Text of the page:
Tracy Harding

Tracy Harding, a Reading resident and Wilmington native, recently finished a book dedicated to her mom after her mother passed away from lung cancer. The book stars Harding's niece Anna.

In times like these, everyone could use a big wish. With COVID-19 still wreaking havoc, forcing businesses, schools and even parks and beaches to close, and racial strife at levels not seen since the 1960s, one big wish would really come in handy.

It just so happens, Reading resident and Wilmington native Tracy Harding wrote a children’s book called “Anna’s Big Wish,” which was just released last week. In the book, illustrated by the appropriately named Anna Mosca, Anna actually has three wishes, but her “big wish” involves flying to Heaven to visit with her deceased grandmother.

Harding, who grew up in Wilmington but graduated from Arlington Catholic in 1988, wrote the book after her mom passed away at 71 from lung cancer two years ago. The Anna of “Anna’s Big Wish” refers to Harding’s five-year old niece who had a strong relationship with her grandmother.

In fact, even at just five-years old, Harding said her niece has “vivid” memories of spending time with her grandmother.

“She’s keeping her spirit alive,” Harding recalled about her niece whom she said has “happy memories” of her grandmother.

Proceeds from the book will be donated to Brigham and Women’s Hospital where Harding’s mom stayed during her battle with lung cancer.

“They went above and beyond my expectations,” the first-time author said of the hospital, specifically pointing out the radiation oncologist and cardiologist who worked with her mother.

Thankfully, Harding had the chance to tell her mother, whom she credited as her inspiration, about the book before the 71-year old passed. The Reading resident named the book in Anna’s honor because she is the youngest of Harding’s three nieces and nephews (she also has two teenage nephews whom she incorporated into the book through their drawings and handwritten notes).

Even though the coronavirus stopped much travel and get-togethers, even among family, Harding said she showed Anna, who lives a couple hours away, the book over the Internet and the youngster responded with a “thumbs up.” She added how her brother, Anna’s father, thinks it’s amazing.

Although this is Harding’s first foray into literature, she said she “always knew I would write a book,” adding she took a course at Merrimack College and had an “amazing” professor.

It took two years for the book to come out - one year to write it and the other to get it published. Harding acknowledged the help she received from the creative writing group she belongs to at the Wilmington Public Library. She called the group “inspiring” and “supportive.”

“They’re an exciting bunch of diverse people,” she said, hoping to present the book to them when they all meet again later this month.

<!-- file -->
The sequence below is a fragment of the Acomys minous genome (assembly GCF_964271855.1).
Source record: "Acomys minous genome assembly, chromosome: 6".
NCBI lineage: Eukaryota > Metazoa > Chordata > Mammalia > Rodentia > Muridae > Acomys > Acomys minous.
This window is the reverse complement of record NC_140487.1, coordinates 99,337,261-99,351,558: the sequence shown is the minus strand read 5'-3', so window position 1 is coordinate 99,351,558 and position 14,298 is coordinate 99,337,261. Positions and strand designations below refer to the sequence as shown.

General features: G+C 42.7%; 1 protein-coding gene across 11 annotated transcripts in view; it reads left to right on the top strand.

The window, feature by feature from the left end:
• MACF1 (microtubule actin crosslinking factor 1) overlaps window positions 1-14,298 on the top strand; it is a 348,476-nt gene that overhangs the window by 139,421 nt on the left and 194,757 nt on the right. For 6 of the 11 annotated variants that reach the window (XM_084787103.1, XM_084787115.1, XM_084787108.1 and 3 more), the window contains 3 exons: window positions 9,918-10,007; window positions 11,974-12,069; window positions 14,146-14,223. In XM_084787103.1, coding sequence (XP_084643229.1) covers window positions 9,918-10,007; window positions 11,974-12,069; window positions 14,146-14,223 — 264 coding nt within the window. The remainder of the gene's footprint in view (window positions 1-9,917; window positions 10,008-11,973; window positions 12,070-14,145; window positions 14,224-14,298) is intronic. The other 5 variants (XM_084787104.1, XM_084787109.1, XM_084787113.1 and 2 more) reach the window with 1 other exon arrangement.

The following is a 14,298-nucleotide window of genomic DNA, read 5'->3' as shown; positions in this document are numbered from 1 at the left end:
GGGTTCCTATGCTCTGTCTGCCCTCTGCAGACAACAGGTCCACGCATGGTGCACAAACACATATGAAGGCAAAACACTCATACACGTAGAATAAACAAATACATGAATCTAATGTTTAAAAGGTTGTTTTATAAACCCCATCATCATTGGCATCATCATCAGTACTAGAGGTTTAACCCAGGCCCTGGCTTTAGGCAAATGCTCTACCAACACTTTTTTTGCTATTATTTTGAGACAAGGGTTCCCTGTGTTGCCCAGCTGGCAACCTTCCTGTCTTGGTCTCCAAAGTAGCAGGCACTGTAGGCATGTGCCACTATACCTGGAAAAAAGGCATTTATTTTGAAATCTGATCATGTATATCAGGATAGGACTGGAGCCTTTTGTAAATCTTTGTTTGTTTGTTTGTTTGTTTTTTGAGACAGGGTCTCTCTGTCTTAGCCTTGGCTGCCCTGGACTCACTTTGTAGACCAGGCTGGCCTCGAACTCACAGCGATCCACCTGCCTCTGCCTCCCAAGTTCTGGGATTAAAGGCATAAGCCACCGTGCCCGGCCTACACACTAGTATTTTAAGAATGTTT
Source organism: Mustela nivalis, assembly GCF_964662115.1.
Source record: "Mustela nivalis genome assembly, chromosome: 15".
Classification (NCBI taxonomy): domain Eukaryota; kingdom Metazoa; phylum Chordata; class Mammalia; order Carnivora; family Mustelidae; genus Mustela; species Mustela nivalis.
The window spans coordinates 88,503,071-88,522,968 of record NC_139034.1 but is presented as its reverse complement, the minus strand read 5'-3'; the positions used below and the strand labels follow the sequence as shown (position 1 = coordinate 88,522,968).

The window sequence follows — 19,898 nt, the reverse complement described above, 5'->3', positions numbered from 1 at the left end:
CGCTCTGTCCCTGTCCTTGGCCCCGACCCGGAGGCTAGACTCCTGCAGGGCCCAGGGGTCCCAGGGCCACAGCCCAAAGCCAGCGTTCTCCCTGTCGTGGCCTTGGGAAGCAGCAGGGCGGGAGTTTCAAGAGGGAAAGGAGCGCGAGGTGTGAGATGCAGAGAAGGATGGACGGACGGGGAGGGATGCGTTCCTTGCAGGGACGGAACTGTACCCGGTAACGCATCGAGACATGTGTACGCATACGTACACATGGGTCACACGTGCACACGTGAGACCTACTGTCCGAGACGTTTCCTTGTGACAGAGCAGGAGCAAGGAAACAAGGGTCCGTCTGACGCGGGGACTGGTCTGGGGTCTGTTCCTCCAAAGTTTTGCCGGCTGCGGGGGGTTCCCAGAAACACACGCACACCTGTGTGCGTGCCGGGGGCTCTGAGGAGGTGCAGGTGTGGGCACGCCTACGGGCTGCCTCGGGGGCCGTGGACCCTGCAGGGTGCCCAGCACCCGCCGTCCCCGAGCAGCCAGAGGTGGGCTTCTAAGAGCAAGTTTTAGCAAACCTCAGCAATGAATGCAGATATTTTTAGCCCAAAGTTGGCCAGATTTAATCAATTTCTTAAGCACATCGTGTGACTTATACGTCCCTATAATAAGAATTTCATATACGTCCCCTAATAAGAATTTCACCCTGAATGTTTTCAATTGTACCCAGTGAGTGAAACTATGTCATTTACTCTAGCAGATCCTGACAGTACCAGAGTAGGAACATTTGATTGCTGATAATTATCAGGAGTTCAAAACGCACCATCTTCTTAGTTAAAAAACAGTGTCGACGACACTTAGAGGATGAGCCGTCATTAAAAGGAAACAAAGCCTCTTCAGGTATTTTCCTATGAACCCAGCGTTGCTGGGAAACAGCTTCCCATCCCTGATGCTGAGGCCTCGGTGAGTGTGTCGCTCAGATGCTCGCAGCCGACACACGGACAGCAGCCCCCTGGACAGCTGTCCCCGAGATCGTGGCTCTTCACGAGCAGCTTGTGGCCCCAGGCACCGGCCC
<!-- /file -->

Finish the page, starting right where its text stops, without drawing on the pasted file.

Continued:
She also had help from Mosca, who illustrated the book, her first ever book illustration. The fact that her first name, Anna, is the same as the title-character is pure coincidence, according to Harding. At only 19, Mosca was able to somehow connect to the story about grief and loss.

Harding actually had the option of choosing between a more experience artist and Mosca, and she selected the teenager. One could say Harding was (no pun intended) drawn to the inexperienced illustrator’s work.

“She’s extremely talented,” Harding said about the 19-year old artist.

If Anna’s big wish involves seeing her grandmother in Heaven, does the little girl have any other wishes? She has two, according to the story: one, to grow wings (because how else can one get to Heaven) and two, for her father to also grow wings (but bigger wings, because, obviously, her father is bigger than Anna).

“I think all children can relate to wishes,” Harding exclaimed. “Anna’s wish came true in her eyes.”

Harding is no stranger to children; besides her niece and nephews, she works as an occupational therapist in a school of pre-kindergarten to fifth grade students.

For those who read the book, Harding hopes they understand how her mom had a love for life and a love for her grandkids. She included a picture of her on the dedication page.

Now, with the book complete, the author has turned to her second goal, raising money for Brigham and Women’s Hospital.

Sadly, some readings Harding planned were canceled due to the coronavirus, but she hopes they can be rescheduled.

“I want to read to young children and older kids, too,” she stated, acknowledging the older children might get something different out of the book than the young children (not to mention those who believe in Heaven versus those who don’t).

Even still, the Wilmington native called the entire process an “amazing experience,” one she hopes to share with people and encourage to pursue, as well.

“My publisher went above and beyond,” she gushed about the hard work other people put in so she could realize her dream of being a published author.

As for a follow-up, well, Harding said she’s simply trying to get through this moment first before she can even think of another book.

To purchase the book, visit https://www.barnesandnoble.com/w/annas-big-wish-tracy-harding/1137140209?ean=9781734240214 or https://www.amazon.com/Annas-Big-Wish-Faith-Goodbye/dp/1734240210/ref=sr_1_1?dchild=1&keywords=annas+big+wish&qid=1592310842&sr=8-1

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